No word on whether SNOTEL people are “essential personnel,” but the map I found this morning says it’s current as of today. And as of today, the Gunnison Basin snowpack is at 109% of average.

That’s very good compared to last year, but as low as we were last year, we’re going to have to do better than just average to try to catch up. I believe the Upper Gunnison River Water Conservancy District predicted before this winter that it would take three years of decent snow to get Blue Mesa back to where it belongs.

But there’s also the caution that average in January no longer guarantees average by May, when all this is supposed to convert to runoff. Two years ago we were probably above average in January, but then it got warm (really warm) and moisture came as rain on top of the snow — and there went our average. There’s just no telling anymore.

And do you suppose the “average” becomes less as the snowpack dwindles? Perhaps 109% of average now is less than 109% of average before we started setting records for warmth each year. (To be clear, I don’t know that Gunnison is setting records, but the world at large had its hottest average temperature in recorded history last year. Which broke the record of the year before, which broke the record of the year before that — do we see a pattern?)

But the good news, according to this morning’s map, is that the Animas Basin in southwest Colorado (Durango) is at 97% of average. In December it was low, as the Rio Grande Basin still is at 86%.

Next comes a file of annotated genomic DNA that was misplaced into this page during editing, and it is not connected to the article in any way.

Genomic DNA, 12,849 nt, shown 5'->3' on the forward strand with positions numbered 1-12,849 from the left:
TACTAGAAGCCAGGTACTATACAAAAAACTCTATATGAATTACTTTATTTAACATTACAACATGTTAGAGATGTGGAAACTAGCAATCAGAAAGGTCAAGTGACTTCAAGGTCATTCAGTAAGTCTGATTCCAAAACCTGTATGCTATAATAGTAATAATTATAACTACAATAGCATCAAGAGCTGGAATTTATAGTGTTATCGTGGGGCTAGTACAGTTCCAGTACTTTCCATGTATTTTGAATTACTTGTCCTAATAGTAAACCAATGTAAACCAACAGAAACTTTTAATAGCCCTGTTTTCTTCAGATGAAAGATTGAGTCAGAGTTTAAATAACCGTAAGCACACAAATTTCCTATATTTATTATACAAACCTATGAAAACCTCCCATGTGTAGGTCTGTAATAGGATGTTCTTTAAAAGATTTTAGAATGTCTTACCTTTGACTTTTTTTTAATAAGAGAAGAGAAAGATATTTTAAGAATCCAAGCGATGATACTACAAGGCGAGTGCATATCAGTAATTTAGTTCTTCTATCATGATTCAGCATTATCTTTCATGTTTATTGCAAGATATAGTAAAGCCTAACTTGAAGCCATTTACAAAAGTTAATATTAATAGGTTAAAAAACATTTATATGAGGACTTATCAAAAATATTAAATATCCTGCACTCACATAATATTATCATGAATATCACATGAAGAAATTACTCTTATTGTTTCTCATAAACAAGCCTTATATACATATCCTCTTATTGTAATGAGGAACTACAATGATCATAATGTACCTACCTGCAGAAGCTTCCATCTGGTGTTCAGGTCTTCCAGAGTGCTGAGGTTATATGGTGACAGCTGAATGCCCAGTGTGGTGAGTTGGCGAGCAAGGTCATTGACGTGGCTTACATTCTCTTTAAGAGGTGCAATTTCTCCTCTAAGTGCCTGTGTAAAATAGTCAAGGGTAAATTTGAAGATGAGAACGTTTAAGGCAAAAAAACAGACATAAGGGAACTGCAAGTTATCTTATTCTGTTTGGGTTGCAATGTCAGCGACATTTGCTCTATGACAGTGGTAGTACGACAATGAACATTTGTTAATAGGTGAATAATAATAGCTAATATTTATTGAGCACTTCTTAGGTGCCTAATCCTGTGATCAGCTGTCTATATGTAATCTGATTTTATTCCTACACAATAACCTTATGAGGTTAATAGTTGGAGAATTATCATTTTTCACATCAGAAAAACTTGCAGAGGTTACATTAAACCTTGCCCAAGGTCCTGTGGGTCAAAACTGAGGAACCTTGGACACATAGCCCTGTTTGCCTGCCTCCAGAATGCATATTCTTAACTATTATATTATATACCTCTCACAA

I have decided, with all my meterological training, that a line exists in Colorado, and Gunnison straddles it. Generally speaking, it snows to the north of this line, and it no longer does south of this. It must have been 10 years ago already when Gunnison experienced one of its deepest snow years ever (good thing I liked shoveling then, because that’s all any of us did for the entire month of January).

I remember the CB News, a year later, exulting because we were supposed to be in El Niño or La Niña or some little Spanish child weather pattern, but what I had noticed that they missed in Crested Butte was that no one south of us got that snow windfall (to mix my weather). And that next year, we didn’t either.

I don’t know what we’re supposed to call the Anasazi these days — Ancestral Puebloans? — but there’s a weather-related reason they abandoned years of craftsmanship at places like Mesa Verde and Chaco Canyon. Even 100-plus years ago it was obvious to John Wesley Powell that water in the American Southwest was a precious resource, and if you look at Gunnison weather records, the entire decade of the 1930s was high and dry.

Just because I could ski every winter but one at Cranor Hill during my youth has not guaranteed the same for today’s Gunnison kids — although Cranor did open a week ago, and it looks like there’s even enough snow in the Van Tuyl pastures for people to give their Nordic skis a workout.

For the moment, anyway, Lynn and I have restored normalcy to a Gunnison winter. You can thank us at your convenience.

(And did everyone notice I have figured out how to put tildes over Spanish N’s? I am becoming just so darn blog proficient I can barely stand it.)